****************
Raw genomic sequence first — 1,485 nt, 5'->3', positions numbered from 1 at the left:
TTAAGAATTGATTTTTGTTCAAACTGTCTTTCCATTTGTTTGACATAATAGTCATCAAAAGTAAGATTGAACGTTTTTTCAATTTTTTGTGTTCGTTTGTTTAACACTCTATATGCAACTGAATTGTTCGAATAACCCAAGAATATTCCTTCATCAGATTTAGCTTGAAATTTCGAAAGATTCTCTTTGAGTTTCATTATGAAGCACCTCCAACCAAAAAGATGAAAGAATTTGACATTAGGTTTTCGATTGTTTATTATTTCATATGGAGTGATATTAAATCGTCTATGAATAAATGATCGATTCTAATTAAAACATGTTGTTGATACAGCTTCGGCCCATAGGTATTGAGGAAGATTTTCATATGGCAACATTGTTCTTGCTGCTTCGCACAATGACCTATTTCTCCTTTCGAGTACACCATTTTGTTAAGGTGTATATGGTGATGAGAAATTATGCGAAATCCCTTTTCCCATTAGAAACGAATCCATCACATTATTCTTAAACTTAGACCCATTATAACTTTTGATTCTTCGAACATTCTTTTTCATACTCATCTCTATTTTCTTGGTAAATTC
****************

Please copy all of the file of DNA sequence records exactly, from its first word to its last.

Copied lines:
Raw genomic sequence first — 1,485 nt, 5'->3', positions numbered from 1 at the left:
TTAAGAATTGATTTTTGTTCAAACTGTCTTTCCATTTGTTTGACATAATAGTCATCAAAAGTAAGATTGAACGTTTTTTCAATTTTTTGTGTTCGTTTGTTTAACACTCTATATGCAACTGAATTGTTCGAATAACCCAAGAATATTCCTTCATCAGATTTAGCTTGAAATTTCGAAAGATTCTCTTTGAGTTTCATTATGAAGCACCTCCAACCAAAAAGATGAAAGAATTTGACATTAGGTTTTCGATTGTTTATTATTTCATATGGAGTGATATTAAATCGTCTATGAATAAATGATCGATTCTAATTAAAACATGTTGTTGATACAGCTTCGGCCCATAGGTATTGAGGAAGATTTTCATATGGCAACATTGTTCTTGCTGCTTCGCACAATGACCTATTTCTCCTTTCGAGTACACCATTTTGTTAAGGTGTATATGGTGATGAGAAATTATGCGAAATCCCTTTTCCCATTAGAAACGAATCCATCACATTATTCTTAAACTTAGACCCATTATAACTTTTGATTCTTCGAACATTCTTTTTCATACTCATCTCTATTTTCTTGGTAAATTC